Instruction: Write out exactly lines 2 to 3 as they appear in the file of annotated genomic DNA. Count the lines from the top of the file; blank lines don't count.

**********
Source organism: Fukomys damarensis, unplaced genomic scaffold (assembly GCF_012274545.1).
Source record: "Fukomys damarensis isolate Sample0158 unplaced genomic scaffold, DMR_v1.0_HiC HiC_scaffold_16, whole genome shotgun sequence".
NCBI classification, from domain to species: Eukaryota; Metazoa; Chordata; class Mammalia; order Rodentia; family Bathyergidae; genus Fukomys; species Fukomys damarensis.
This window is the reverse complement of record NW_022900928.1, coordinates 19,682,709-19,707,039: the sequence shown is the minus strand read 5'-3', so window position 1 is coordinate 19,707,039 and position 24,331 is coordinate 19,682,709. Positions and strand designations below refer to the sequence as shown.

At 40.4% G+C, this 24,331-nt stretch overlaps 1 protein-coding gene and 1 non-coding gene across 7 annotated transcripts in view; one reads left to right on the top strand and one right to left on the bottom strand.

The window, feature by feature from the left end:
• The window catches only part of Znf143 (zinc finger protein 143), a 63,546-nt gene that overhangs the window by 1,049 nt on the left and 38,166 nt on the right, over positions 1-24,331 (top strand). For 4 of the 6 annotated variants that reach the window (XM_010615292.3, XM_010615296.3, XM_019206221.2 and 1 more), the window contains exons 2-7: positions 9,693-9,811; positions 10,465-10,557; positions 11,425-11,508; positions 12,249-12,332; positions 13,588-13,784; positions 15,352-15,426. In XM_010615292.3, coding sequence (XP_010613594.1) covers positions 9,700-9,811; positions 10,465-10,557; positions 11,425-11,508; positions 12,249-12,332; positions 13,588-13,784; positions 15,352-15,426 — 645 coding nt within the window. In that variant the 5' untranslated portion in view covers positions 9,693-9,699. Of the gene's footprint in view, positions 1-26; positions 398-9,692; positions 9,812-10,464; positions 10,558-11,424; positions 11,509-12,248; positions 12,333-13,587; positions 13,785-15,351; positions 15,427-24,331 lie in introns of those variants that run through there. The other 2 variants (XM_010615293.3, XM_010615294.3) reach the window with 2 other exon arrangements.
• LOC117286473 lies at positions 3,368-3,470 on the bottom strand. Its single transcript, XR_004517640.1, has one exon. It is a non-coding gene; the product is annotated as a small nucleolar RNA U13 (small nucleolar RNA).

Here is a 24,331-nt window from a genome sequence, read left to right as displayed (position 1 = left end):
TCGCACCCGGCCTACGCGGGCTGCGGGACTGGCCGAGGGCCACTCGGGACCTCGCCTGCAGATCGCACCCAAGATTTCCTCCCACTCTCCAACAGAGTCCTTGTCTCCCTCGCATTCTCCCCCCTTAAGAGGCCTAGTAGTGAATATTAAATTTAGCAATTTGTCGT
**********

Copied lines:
Source record: "Fukomys damarensis isolate Sample0158 unplaced genomic scaffold, DMR_v1.0_HiC HiC_scaffold_16, whole genome shotgun sequence".
NCBI classification, from domain to species: Eukaryota; Metazoa; Chordata; class Mammalia; order Rodentia; family Bathyergidae; genus Fukomys; species Fukomys damarensis.